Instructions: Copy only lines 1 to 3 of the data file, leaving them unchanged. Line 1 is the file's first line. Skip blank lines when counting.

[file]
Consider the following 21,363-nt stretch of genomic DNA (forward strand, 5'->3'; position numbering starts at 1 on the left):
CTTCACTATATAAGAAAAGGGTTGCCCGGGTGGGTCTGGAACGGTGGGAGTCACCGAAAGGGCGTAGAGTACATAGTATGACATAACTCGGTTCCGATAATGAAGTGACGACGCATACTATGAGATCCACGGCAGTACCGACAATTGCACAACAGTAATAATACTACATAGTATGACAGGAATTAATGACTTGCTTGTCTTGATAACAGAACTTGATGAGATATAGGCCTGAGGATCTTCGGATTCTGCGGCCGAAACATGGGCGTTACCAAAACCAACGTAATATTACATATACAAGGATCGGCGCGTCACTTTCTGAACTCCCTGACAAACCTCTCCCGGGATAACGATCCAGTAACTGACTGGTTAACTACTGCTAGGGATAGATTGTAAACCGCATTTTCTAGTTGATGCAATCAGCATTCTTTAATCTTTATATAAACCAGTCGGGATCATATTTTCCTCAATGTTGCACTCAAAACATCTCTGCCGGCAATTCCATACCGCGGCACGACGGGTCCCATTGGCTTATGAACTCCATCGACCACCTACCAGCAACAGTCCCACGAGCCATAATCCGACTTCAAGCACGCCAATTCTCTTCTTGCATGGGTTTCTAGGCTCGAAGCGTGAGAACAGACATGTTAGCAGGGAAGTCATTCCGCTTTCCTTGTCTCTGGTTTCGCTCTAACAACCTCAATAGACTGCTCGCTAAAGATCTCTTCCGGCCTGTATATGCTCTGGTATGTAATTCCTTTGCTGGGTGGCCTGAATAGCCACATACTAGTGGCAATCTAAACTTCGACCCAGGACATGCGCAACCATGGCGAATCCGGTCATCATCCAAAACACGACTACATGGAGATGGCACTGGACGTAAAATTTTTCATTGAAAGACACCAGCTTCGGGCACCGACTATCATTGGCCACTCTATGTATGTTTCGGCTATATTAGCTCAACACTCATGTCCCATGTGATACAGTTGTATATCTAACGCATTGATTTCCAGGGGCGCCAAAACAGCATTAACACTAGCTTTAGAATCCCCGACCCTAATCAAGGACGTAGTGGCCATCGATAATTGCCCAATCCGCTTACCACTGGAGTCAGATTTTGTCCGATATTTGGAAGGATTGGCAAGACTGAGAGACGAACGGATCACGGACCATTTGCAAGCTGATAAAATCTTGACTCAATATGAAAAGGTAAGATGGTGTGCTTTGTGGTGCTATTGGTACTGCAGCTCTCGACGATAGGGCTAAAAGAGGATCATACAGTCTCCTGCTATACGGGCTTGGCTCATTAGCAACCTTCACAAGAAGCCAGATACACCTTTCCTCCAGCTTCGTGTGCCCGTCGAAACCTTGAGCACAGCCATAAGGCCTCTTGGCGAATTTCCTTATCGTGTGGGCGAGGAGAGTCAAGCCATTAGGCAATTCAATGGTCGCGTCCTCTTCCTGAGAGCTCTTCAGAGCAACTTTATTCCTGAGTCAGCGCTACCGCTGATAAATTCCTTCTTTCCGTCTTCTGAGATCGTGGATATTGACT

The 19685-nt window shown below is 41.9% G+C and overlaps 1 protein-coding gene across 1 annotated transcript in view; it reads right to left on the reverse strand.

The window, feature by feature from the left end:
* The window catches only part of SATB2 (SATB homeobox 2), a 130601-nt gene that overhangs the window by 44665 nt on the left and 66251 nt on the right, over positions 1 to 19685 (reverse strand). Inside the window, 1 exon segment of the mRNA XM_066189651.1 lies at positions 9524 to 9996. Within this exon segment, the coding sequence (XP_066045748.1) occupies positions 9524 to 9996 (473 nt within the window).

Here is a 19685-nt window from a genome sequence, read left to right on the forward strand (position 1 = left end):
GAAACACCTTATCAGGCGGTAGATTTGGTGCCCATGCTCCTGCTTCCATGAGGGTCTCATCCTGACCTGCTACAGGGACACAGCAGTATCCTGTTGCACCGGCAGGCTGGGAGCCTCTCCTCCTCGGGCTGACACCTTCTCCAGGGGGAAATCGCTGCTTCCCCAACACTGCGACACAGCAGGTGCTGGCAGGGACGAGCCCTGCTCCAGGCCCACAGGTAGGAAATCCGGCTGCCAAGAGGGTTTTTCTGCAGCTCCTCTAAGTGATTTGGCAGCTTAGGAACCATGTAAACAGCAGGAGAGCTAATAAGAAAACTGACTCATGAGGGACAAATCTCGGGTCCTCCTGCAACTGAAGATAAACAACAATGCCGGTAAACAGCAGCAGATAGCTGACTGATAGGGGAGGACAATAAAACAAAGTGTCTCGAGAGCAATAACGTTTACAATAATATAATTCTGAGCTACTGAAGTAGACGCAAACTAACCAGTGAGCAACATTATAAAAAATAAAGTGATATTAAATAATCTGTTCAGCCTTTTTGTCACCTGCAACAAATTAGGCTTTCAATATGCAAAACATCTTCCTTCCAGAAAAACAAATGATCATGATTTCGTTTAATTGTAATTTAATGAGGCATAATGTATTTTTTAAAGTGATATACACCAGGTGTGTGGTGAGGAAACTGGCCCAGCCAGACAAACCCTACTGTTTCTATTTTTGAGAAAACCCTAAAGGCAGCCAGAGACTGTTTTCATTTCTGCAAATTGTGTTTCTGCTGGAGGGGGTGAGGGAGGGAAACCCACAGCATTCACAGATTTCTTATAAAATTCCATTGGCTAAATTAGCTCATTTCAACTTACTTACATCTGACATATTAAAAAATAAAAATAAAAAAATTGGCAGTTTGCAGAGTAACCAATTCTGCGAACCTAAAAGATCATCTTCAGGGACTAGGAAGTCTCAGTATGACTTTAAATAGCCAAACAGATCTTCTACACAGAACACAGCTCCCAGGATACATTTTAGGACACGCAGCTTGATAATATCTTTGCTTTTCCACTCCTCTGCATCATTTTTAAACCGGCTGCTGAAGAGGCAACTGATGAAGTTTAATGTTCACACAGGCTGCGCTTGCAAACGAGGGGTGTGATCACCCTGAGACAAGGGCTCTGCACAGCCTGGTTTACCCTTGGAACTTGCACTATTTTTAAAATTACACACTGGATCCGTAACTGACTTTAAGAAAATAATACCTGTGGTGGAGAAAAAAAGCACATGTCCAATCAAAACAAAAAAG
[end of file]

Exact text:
Consider the following 21,363-nt stretch of genomic DNA (forward strand, 5'->3'; position numbering starts at 1 on the left):
CTTCACTATATAAGAAAAGGGTTGCCCGGGTGGGTCTGGAACGGTGGGAGTCACCGAAAGGGCGTAGAGTACATAGTATGACATAACTCGGTTCCGATAATGAAGTGACGACGCATACTATGAGATCCACGGCAGTACCGACAATTGCACAACAGTAATAATACTACATAGTATGACAGGAATTAATGACTTGCTTGTCTTGATAACAGAACTTGATGAGATATAGGCCTGAGGATCTTCGGATTCTGCGGCCGAAACATGGGCGTTACCAAAACCAACGTAATATTACATATACAAGGATCGGCGCGTCACTTTCTGAACTCCCTGACAAACCTCTCCCGGGATAACGATCCAGTAACTGACTGGTTAACTACTGCTAGGGATAGATTGTAAACCGCATTTTCTAGTTGATGCAATCAGCATTCTTTAATCTTTATATAAACCAGTCGGGATCATATTTTCCTCAATGTTGCACTCAAAACATCTCTGCCGGCAATTCCATACCGCGGCACGACGGGTCCCATTGGCTTATGAACTCCATCGACCACCTACCAGCAACAGTCCCACGAGCCATAATCCGACTTCAAGCACGCCAATTCTCTTCTTGCATGGGTTTCTAGGCTCGAAGCGTGAGAACAGACATGTTAGCAGGGAAGTCATTCCGCTTTCCTTGTCTCTGGTTTCGCTCTAACAACCTCAATAGACTGCTCGCTAAAGATCTCTTCCGGCCTGTATATGCTCTGGTATGTAATTCCTTTGCTGGGTGGCCTGAATAGCCACATACTAGTGGCAATCTAAACTTCGACCCAGGACATGCGCAACCATGGCGAATCCGGTCATCATCCAAAACACGACTACATGGAGATGGCACTGGACGTAAAATTTTTCATTGAAAGACACCAGCTTCGGGCACCGACTATCATTGGCCACTCTATGTATGTTTCGGCTATATTAGCTCAACACTCATGTCCCATGTGATACAGTTGTATATCTAACGCATTGATTTCCAGGGGCGCCAAAACAGCATTAACACTAGCTTTAGAATCCCCGACCCTAATCAAGGACGTAGTGGCCATCGATAATTGCCCAATCCGCTTACCACTGGAGTCAGATTTTGTCCGATATTTGGAAGGATTGGCAAGACTGAGAGACGAACGGATCACGGACCATTTGCAAGCTGATAAAATCTTGACTCAATATGAAAAGGTAAGATGGTGTGCTTTGTGGTGCTATTGGTACTGCAGCTCTCGACGATAGGGCTAAAAGAGGATCATACAGTCTCCTGCTATACGGGCTTGGCTCATTAGCAACCTTCACAAGAAGCCAGATACACCTTTCCTCCAGCTTCGTGTGCCCGTCGAAACCTTGAGCACAGCCATAAGGCCTCTTGGCGAATTTCCTTATCGTGTGGGCGAGGAGAGTCAAGCCATTAGGCAATTCAATGGTCGCGTCCTCTTCCTGAGAGCTCTTCAGAGCAACTTTATTCCTGAGTCAGCGCTACCGCTGATAAATTCCTTCTTTCCGTCTTCTGAGATCGTGGATATTGACT

The 19685-nt window shown below is 41.9% G+C and overlaps 1 protein-coding gene across 1 annotated transcript in view; it reads right to left on the reverse strand.